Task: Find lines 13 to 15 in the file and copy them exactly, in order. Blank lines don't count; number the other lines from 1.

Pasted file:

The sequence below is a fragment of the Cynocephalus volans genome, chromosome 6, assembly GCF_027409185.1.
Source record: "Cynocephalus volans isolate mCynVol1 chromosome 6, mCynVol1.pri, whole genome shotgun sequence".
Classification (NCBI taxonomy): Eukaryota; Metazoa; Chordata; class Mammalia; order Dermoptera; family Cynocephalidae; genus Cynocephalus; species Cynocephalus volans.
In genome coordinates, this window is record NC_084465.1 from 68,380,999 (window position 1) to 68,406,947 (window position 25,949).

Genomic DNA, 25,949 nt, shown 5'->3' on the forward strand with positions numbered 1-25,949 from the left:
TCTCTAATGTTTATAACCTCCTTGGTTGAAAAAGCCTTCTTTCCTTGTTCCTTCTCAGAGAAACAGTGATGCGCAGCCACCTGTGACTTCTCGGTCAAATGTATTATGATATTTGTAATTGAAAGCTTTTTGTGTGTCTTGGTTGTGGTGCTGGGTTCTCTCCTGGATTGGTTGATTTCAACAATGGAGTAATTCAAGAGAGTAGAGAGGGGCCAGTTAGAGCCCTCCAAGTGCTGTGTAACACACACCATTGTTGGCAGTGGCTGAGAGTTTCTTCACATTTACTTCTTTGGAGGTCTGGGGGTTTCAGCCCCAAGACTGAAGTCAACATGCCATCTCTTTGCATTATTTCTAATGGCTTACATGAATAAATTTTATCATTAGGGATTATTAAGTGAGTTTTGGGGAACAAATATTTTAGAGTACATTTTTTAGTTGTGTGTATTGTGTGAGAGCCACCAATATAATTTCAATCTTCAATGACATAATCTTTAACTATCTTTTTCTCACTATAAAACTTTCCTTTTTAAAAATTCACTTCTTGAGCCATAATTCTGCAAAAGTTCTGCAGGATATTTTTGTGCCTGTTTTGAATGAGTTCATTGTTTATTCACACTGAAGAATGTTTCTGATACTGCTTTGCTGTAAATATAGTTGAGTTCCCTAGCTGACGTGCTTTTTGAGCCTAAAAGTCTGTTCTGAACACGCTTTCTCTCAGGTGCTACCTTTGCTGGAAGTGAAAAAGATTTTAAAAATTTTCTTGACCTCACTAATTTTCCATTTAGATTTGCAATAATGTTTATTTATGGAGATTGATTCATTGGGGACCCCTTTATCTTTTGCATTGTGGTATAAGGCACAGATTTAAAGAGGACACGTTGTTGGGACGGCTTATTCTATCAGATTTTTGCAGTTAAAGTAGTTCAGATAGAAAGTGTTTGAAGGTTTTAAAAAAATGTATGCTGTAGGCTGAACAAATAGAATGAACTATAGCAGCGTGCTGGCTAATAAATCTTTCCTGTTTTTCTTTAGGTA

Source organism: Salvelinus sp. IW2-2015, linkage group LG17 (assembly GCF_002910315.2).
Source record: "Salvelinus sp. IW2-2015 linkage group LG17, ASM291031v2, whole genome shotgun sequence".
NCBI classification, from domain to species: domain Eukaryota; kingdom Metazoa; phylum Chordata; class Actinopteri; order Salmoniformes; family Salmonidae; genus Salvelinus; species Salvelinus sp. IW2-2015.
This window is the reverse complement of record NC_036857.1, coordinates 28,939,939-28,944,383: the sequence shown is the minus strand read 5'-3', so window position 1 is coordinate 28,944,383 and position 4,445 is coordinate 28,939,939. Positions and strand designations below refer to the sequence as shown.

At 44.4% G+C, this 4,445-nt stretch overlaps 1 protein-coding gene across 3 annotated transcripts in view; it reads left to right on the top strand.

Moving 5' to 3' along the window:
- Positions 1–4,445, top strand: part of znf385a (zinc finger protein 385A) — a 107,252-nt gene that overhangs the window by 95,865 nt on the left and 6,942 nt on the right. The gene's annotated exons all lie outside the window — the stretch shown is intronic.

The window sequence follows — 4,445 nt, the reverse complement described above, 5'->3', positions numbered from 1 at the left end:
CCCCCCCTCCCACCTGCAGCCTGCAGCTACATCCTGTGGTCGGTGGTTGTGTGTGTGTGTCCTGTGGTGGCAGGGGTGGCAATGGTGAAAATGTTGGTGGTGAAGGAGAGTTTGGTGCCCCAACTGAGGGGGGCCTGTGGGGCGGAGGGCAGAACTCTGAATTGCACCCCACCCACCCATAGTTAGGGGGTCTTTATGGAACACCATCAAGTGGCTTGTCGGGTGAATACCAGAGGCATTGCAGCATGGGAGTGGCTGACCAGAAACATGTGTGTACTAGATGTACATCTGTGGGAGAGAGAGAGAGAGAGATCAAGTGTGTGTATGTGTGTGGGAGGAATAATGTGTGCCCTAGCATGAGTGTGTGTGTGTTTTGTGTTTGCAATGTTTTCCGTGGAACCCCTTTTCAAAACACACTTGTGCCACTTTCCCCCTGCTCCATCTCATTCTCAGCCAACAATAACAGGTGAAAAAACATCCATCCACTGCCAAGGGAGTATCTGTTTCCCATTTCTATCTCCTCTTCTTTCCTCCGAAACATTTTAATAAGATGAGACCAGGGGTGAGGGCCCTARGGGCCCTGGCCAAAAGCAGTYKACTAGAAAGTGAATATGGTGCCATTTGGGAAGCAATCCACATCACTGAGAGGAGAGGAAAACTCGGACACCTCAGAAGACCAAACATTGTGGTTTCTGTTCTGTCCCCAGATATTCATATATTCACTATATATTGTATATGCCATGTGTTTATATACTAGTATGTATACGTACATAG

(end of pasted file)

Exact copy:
- Positions 1–4,445, top strand: part of znf385a (zinc finger protein 385A) — a 107,252-nt gene that overhangs the window by 95,865 nt on the left and 6,942 nt on the right. The gene's annotated exons all lie outside the window — the stretch shown is intronic.

The window sequence follows — 4,445 nt, the reverse complement described above, 5'->3', positions numbered from 1 at the left end:
CCCCCCCTCCCACCTGCAGCCTGCAGCTACATCCTGTGGTCGGTGGTTGTGTGTGTGTGTCCTGTGGTGGCAGGGGTGGCAATGGTGAAAATGTTGGTGGTGAAGGAGAGTTTGGTGCCCCAACTGAGGGGGGCCTGTGGGGCGGAGGGCAGAACTCTGAATTGCACCCCACCCACCCATAGTTAGGGGGTCTTTATGGAACACCATCAAGTGGCTTGTCGGGTGAATACCAGAGGCATTGCAGCATGGGAGTGGCTGACCAGAAACATGTGTGTACTAGATGTACATCTGTGGGAGAGAGAGAGAGAGAGATCAAGTGTGTGTATGTGTGTGGGAGGAATAATGTGTGCCCTAGCATGAGTGTGTGTGTGTTTTGTGTTTGCAATGTTTTCCGTGGAACCCCTTTTCAAAACACACTTGTGCCACTTTCCCCCTGCTCCATCTCATTCTCAGCCAACAATAACAGGTGAAAAAACATCCATCCACTGCCAAGGGAGTATCTGTTTCCCATTTCTATCTCCTCTTCTTTCCTCCGAAACATTTTAATAAGATGAGACCAGGGGTGAGGGCCCTARGGGCCCTGGCCAAAAGCAGTYKACTAGAAAGTGAATATGGTGCCATTTGGGAAGCAATCCACATCACTGAGAGGAGAGGAAAACTCGGACACCTCAGAAGACCAAACATTGTGGTTTCTGTTCTGTCCCCAGATATTCATATATTCACTATATATTGTATATGCCATGTGTTTATATACTAGTATGTATACGTACATAG